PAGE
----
To start with the last item in the title, it wasn't to be for The Netherlands... a third World Cup final wasted. Mais, c'est la vie. However, even though I predicted wrongly the winner in the very last game, I still managed to eventually rank 411th among 497,206 participants worldwide, in the Castrol's FIFA World Cup Predictor Challenge. This simply states that 99,99% of success in such a football prediction competition can be ensured by good use of basic statistics plus priors updating after each game :-). The remaining unexplained part is the sole domain of Octopus (Pulpo) Paul, who can now retire in full glory.

The Society for Economic Dynamics Annual Meeting 2010. The SED Annual Meeting is by far the best conference (NB: this does not include more specialized workshops) I have ever participated in (this being my second time, after the SED 2008 at MIT): the average quality of the papers presented is high, while, crucially, there is no extreme quality variance (as, unfortunately, some European conferences tend to exhibit over and over, though you'd think they've had enough feedback on that by now). Excellent invited talks, some quite inspiring, by Bob Hall, Susan Athey (no slides online, but she surely was-- seems to me she always is-- the best orator), and Ellen McGrattan. Moreover, the organizers did a terrific job, while at the same time keeping conference fees to decent levels (another problem of many European conferences). Last, but not least, if you're interested in my SED presentation, you can download the slides here (the paper is being revised at the moment, so older versions you might find online might be too old).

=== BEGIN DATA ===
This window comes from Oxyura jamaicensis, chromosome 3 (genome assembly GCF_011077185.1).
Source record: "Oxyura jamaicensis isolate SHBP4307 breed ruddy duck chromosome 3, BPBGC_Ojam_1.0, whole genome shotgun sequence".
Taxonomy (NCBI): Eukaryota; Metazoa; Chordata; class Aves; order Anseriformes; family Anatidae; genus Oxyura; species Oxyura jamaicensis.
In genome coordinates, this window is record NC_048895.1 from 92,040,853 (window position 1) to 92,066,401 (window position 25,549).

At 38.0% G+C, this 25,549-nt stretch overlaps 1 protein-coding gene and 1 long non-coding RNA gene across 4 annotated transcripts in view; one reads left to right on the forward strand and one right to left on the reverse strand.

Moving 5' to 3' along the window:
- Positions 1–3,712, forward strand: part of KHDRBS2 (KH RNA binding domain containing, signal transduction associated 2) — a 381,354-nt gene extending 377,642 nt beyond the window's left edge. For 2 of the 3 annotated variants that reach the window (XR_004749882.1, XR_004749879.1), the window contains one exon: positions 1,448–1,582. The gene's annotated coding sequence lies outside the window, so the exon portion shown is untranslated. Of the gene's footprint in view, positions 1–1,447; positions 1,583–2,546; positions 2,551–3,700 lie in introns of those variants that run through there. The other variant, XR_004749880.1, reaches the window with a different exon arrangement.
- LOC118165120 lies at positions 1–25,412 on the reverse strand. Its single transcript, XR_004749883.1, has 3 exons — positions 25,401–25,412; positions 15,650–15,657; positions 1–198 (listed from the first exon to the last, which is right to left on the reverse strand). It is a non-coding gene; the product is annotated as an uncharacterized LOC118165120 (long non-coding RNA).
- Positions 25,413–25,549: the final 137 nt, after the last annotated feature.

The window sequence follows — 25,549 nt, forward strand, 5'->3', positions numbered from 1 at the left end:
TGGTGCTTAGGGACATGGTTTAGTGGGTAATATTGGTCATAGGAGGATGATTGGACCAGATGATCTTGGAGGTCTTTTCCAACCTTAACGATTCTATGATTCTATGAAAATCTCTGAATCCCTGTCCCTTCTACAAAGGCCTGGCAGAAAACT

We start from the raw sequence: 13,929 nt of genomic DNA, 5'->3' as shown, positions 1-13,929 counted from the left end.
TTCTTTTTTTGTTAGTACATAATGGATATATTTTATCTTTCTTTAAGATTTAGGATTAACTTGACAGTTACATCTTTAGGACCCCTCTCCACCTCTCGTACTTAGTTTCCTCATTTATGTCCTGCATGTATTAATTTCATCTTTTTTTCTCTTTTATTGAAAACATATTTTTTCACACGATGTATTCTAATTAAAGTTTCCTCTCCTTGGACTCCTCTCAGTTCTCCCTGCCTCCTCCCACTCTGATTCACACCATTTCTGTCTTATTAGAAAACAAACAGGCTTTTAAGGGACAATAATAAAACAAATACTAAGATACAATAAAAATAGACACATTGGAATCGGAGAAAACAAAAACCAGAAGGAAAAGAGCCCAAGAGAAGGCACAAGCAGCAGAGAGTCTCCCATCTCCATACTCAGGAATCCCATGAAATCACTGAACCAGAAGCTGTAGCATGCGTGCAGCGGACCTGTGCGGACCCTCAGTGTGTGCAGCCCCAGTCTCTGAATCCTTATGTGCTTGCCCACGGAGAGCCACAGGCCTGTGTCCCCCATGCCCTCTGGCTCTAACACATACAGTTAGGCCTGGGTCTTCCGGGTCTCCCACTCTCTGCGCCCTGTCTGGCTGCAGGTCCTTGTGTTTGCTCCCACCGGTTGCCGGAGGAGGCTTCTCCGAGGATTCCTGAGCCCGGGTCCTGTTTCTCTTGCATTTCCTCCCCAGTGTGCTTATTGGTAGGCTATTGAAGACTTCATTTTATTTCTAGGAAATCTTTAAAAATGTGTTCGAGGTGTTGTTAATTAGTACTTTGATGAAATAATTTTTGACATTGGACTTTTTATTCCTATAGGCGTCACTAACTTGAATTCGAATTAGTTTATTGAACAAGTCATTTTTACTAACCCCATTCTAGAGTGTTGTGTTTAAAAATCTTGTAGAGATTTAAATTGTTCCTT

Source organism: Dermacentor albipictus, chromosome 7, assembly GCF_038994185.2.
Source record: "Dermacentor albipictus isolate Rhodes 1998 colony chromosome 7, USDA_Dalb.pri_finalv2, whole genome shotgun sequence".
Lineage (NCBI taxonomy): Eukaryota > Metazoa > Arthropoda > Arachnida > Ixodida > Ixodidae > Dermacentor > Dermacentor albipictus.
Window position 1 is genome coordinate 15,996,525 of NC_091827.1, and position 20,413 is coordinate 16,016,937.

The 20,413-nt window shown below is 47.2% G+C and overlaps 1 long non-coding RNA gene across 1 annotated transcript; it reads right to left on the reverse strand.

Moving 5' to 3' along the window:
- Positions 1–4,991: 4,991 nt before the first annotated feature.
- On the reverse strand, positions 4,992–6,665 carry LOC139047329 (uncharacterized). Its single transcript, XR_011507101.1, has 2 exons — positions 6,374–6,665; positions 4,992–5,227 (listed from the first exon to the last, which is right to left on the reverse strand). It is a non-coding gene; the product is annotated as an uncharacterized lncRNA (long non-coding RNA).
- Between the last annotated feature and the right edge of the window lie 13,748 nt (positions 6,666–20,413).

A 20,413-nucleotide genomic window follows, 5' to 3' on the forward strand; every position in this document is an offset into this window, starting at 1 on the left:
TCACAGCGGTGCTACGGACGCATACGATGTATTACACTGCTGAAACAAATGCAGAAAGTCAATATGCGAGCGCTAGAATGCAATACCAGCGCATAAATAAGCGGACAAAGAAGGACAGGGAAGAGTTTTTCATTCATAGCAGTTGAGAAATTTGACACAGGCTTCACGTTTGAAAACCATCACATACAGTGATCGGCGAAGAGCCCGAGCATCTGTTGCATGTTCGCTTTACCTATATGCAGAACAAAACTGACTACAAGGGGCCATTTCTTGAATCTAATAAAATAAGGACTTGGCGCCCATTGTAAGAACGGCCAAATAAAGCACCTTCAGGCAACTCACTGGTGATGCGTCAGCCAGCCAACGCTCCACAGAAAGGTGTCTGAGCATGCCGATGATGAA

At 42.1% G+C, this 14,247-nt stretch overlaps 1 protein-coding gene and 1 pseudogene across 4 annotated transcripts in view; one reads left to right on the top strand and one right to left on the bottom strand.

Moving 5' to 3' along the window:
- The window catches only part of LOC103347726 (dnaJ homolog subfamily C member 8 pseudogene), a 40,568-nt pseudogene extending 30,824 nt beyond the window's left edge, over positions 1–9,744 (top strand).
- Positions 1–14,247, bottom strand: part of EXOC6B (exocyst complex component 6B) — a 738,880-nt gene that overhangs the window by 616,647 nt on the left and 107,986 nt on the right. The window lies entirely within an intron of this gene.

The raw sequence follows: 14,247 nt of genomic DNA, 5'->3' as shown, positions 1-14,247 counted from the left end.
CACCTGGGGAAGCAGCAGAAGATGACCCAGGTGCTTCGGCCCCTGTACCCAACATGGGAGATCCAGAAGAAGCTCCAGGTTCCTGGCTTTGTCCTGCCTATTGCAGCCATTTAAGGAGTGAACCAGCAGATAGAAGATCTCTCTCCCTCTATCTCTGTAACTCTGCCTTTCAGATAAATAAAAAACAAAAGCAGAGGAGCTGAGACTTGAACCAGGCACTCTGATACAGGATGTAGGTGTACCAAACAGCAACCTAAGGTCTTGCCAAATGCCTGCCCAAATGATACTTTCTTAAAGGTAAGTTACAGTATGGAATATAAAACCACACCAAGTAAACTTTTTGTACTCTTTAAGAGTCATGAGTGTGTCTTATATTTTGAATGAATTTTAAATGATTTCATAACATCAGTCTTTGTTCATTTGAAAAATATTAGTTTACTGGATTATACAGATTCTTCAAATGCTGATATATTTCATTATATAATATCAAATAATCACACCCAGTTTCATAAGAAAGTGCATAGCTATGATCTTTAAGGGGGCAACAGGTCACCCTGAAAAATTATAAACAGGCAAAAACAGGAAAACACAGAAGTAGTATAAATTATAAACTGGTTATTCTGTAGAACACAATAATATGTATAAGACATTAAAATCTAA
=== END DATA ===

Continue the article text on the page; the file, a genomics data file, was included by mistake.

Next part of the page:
Briefly on Montréal: definitely a city I could live in (to the extent I've experienced it in my week there), though I still might, slightly, prefer London and Chicago over it (unconditional reasoning, obviously). In particular, the Mile End and Plateau neighborhoods are true gems, with Old Montreal my next favourite. Oh, and I've discovered I can actually manage quite well in Québécois, which is probably the most exciting Franglais around. On the minus side: it is as hot and unbearable in the summer as Chicago right now (and I understand it goes cold extreme in the winter, again just as Chicago).